Most of us know what stalking is; what we don’t know is how pervasive it is. And with the advent of advanced technology and communications stalking just went cyber. Cyberstalking is such a new phenomenon that the media and law enforcement have yet to broadly define and quantify it. The available resources are so few and limited that there is little information for victims or for professional victim service providers to utilize. What stats there are reveal millions of potential and projected future cases.
We have all grown so complacent about our information and how it is stored and managed; we have no idea how easy it is to access essential personal data that would unlock the safeguards to our finances, our personal and economic safety and our lives. The havoc a cyberstalker can wreak is painful, frustrating and long-lasting, and the technological tools and resources commonly used by cyberstalkers are all available online for affordable prices.
The epidemic of identity theft indicates technology abuse is one of the fastest growing areas of crime. Cyberstalking is not identity theft. An identity thief, whether stealing from a stranger or a family member, has a very specific goal in mind — financial gain. Identity thieves are unconcerned by the consequences of their behavior on the victim’s life. Whereas just like a “traditional stalker”, the actions of a cyberstalker are deliberate and focused on the consequences to the victim and can be totally anonymous, thanks to the sophisticated technology we rely on every day. The same techniques used for identity theft are easily applied to one person who has been targeted specifically for reasons of anger, revenge, or control. A cyberstalker’s intent is to harm their intended victim using the anonymity and untraceable distance of technology. In many situations, the victim’s lives and their family are completely disrupted by the perpetrator.
Cyberstalking can take many forms, including:
- Harassment, embarrassment and humiliation of the victim
- Emptying bank accounts or other economic control such as ruining the victim’s credit score
- Harassing family, friends and employers to isolate the victim
- Tracking and locating the victim and her movements more easily (e.g. using Facebook notifications to know where they are)
- Scare tactics to instill fear and more.
Domestic violence victims are one of the most vulnerable groups to traditional stalking, so it’s no surprise they are vulnerable to cyberstalking as well. It’s a myth that if women “just leave” they will be okay. Cyberstalking is a way to continue to maintain rigid control and instill fear into a domestic partner, even when she has already left the relationship.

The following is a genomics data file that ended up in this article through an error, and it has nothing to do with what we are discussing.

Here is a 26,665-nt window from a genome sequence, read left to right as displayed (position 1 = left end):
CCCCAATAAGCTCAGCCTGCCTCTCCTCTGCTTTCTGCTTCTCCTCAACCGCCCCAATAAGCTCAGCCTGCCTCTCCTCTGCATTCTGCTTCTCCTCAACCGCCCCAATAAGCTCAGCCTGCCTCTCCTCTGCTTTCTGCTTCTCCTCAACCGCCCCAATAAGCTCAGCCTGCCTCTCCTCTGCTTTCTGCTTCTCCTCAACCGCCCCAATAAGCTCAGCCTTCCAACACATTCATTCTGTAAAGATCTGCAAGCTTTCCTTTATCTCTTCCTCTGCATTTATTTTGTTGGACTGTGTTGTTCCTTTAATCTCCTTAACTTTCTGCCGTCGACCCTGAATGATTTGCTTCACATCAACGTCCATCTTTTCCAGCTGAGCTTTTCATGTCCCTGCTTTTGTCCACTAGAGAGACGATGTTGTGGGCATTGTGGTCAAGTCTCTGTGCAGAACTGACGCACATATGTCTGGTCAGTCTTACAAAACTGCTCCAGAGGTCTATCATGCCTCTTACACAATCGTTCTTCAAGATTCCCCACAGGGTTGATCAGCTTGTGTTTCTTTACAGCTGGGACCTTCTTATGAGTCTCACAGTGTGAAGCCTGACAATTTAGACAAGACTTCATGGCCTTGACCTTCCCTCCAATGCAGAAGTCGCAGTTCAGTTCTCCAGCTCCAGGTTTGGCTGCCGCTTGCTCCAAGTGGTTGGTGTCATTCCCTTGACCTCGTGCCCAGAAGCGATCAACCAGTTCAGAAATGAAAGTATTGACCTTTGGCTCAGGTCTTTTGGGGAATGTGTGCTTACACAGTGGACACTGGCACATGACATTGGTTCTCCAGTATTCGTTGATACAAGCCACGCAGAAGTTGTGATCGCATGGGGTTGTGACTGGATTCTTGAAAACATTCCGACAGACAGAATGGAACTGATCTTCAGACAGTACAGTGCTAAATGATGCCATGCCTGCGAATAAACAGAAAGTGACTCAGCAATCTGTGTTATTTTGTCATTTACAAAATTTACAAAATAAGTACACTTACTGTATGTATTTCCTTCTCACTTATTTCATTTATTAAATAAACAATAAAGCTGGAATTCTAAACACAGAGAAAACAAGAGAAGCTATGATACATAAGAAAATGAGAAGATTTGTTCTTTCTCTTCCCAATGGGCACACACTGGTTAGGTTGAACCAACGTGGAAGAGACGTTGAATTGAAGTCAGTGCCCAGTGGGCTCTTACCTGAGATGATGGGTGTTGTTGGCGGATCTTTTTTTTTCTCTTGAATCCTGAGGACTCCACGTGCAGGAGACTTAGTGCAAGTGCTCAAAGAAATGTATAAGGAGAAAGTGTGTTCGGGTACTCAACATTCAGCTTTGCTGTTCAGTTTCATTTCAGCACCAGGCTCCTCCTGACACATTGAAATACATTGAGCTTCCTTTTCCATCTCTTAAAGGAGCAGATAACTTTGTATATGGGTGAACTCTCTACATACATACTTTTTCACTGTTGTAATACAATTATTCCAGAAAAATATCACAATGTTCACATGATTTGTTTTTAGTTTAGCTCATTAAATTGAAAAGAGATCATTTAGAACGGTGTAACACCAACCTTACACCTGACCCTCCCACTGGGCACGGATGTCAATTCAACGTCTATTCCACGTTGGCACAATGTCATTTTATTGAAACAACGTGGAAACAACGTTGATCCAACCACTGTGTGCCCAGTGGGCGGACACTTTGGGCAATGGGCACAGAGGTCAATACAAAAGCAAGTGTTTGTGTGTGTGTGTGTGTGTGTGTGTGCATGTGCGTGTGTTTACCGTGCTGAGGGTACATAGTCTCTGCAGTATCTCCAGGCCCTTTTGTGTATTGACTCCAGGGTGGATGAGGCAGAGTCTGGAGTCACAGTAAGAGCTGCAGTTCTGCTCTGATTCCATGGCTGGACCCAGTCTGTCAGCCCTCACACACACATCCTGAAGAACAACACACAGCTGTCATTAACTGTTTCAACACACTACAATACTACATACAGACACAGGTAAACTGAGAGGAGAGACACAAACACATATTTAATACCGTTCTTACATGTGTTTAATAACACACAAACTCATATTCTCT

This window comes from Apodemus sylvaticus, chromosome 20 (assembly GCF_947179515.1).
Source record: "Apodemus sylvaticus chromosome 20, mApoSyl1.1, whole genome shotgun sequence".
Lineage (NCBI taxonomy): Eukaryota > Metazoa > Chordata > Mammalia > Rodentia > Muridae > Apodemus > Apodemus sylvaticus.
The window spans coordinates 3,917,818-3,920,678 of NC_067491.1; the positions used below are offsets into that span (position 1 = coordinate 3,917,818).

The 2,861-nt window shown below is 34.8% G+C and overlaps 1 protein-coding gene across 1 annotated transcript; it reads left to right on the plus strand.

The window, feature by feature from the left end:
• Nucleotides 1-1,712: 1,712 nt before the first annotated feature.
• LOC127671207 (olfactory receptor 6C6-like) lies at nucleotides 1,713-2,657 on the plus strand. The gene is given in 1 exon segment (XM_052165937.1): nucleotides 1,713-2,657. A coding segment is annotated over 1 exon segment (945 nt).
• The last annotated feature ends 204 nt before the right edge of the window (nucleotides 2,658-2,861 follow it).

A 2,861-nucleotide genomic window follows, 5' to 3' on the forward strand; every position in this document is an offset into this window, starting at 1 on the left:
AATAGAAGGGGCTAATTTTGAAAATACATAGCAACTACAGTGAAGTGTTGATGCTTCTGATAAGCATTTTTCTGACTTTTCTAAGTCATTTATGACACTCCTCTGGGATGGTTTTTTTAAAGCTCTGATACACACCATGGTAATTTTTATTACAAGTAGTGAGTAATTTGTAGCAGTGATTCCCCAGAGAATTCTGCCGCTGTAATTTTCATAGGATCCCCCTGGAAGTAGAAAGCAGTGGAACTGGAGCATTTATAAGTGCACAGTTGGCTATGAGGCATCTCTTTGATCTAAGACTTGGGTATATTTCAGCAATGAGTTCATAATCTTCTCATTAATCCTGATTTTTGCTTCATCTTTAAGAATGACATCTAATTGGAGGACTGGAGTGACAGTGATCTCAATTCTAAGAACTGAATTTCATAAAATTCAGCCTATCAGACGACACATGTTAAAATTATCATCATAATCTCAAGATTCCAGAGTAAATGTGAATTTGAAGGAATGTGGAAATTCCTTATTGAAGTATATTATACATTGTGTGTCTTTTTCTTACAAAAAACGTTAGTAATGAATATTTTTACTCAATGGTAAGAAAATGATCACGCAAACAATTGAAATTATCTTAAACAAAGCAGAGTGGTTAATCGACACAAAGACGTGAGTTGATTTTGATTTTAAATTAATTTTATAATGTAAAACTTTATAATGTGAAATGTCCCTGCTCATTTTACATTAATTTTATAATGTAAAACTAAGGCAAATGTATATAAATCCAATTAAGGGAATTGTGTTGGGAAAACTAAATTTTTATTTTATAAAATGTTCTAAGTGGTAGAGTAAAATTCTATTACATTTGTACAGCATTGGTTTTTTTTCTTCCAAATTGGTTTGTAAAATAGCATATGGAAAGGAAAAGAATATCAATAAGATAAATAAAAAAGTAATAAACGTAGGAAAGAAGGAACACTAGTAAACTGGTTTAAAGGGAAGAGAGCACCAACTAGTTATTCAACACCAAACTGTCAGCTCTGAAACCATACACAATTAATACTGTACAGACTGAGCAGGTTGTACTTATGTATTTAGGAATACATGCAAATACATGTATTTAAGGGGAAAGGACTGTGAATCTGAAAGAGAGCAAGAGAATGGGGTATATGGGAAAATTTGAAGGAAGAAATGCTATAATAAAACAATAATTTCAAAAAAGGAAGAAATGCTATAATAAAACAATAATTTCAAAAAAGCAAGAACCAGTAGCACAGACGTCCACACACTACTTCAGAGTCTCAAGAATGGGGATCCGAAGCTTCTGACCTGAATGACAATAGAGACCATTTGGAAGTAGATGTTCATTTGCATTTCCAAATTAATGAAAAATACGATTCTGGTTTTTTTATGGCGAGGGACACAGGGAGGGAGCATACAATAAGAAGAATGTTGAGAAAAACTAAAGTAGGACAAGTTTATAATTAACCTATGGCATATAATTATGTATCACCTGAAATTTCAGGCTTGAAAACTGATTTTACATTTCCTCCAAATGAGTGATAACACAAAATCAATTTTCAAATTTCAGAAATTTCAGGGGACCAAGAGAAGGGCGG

- More than one million women are stalked annually in the United States. An astonishing one in twelve women will be stalked in their lifetimes. The average duration of stalking is nearly two years and even longer if the stalking involves intimate partners.
- Within the past twelve months, 9.3 million Americans were victims of identity theft. Identity theft is often present in situations of domestic abuse and can become a form of economic abuse once the woman has left her partner. One and a half million of those reporting identity thefts in 2004 also reported that they suffered from domestic abuse and harassment from their ex’s. These latter stats could be more correctly re-categorized as cyberstalking incidents.
- National figures show victims of cyberstalking tend to be females during the college ages 18-29 but women are not the only targets. National figures show most stalkers to be male by overwhelming margins (87 percent.)
- The Department of Justice statistical report of June 29, 2006 indicates that, on average, more than three women are murdered by their husbands or boyfriends in this country every day. The FBI reports that domestic violence is the leading cause of injury to women between the ages of 15 to 44 — more than car accidents, muggings, and rapes combined. Cyberstalking provides astonishingly easy and cheap tools for an abuser to locate women who have tried to move away or go into hiding.
Documented cases of cyberstalking have included a wide variety of incidents. Victims have discovered their pictures and personal information have been submitted to online dating services after being contacted by men wanting to set up a meeting. Other stalking victims and their children have been monitored using the GPS tracking device on their cell phones. Victims have been located by paying online investigations agencies. Social networking sites are routinely used by cyberstalkers to track, harass and intimidate victims and their families. (Read the NCVC article on this site.)
If you or someone you know is being stalked contact CADV. Advocates have information including steps to keep you safe. They will help you identify which ones you need to take, to develop a safety plan and “Know It, Name It and Stop the Stalking”.